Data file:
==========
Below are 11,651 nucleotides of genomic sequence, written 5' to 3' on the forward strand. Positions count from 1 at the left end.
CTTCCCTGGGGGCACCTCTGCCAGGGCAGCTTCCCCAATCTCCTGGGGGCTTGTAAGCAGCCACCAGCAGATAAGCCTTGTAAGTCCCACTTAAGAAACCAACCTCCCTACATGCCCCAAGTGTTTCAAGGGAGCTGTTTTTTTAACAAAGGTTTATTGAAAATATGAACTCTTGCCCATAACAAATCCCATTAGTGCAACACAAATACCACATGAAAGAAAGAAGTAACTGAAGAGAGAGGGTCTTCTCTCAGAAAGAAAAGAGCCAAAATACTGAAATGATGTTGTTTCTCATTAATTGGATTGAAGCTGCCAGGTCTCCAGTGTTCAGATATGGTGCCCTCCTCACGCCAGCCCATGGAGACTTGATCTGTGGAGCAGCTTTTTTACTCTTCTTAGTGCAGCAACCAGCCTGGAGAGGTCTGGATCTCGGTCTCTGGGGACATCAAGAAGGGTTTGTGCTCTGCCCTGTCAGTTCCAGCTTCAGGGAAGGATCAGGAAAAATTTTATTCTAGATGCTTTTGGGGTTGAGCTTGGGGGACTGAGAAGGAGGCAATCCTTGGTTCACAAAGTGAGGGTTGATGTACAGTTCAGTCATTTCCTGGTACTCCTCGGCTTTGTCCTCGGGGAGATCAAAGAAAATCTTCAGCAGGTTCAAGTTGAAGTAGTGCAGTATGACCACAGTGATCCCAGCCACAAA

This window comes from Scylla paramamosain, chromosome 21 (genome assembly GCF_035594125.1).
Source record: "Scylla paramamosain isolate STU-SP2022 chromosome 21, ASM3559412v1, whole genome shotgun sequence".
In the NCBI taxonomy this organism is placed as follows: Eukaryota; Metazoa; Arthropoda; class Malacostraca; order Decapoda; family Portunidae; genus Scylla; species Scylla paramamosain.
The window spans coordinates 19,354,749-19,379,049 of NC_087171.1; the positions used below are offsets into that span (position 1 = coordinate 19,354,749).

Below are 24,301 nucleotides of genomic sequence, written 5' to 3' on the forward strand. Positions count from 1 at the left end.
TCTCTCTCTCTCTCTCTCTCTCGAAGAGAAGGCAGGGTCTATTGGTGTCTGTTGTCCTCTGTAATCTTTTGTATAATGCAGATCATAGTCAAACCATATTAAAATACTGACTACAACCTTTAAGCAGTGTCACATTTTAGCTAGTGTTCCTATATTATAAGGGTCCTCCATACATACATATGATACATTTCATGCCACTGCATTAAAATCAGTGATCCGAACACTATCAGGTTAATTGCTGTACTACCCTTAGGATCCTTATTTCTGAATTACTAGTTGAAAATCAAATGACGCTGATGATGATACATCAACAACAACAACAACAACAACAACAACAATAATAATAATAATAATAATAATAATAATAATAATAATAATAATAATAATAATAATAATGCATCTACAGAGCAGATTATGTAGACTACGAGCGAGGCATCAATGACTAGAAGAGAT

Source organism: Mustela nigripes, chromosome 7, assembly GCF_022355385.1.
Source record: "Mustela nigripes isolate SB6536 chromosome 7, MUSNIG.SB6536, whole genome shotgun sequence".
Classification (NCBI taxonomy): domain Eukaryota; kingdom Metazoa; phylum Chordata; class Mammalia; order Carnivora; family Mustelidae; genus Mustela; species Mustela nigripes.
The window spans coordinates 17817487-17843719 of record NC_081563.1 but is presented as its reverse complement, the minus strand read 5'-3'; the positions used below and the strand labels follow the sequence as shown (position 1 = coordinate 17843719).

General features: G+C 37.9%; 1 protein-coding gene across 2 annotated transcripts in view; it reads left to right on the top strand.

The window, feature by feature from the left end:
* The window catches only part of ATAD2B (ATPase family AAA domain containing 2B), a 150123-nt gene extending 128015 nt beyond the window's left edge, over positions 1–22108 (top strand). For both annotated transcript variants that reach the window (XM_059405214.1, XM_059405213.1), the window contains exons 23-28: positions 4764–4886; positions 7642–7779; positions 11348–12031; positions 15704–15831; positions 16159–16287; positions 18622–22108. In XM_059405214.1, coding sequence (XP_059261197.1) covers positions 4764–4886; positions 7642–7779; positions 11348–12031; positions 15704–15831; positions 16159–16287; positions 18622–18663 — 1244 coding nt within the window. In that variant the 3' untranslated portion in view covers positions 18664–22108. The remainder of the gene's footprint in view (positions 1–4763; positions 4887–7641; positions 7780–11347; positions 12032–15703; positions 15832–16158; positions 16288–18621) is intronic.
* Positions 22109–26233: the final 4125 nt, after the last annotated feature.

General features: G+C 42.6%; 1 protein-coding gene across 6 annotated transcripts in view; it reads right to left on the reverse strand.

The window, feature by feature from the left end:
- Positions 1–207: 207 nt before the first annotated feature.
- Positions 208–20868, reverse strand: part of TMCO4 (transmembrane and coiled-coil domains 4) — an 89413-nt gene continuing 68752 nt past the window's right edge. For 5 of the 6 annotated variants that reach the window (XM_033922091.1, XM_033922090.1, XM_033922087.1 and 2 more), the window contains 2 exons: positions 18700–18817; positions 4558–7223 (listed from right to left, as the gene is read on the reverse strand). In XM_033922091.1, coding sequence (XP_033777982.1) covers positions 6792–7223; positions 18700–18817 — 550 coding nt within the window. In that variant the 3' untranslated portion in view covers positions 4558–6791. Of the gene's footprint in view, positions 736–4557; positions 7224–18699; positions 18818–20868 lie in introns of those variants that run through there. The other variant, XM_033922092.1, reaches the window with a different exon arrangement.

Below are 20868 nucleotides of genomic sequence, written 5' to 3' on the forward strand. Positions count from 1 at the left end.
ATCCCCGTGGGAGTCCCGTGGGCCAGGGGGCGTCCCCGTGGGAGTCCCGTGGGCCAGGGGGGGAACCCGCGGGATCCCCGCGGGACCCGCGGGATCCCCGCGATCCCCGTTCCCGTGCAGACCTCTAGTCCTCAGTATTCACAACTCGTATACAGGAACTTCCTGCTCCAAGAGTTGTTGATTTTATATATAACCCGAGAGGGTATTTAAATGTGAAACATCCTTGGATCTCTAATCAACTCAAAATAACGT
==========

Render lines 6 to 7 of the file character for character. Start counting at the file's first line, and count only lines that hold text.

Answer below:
The window spans coordinates 19,354,749-19,379,049 of NC_087171.1; the positions used below are offsets into that span (position 1 = coordinate 19,354,749).

Below are 24,301 nucleotides of genomic sequence, written 5' to 3' on the forward strand. Positions count from 1 at the left end.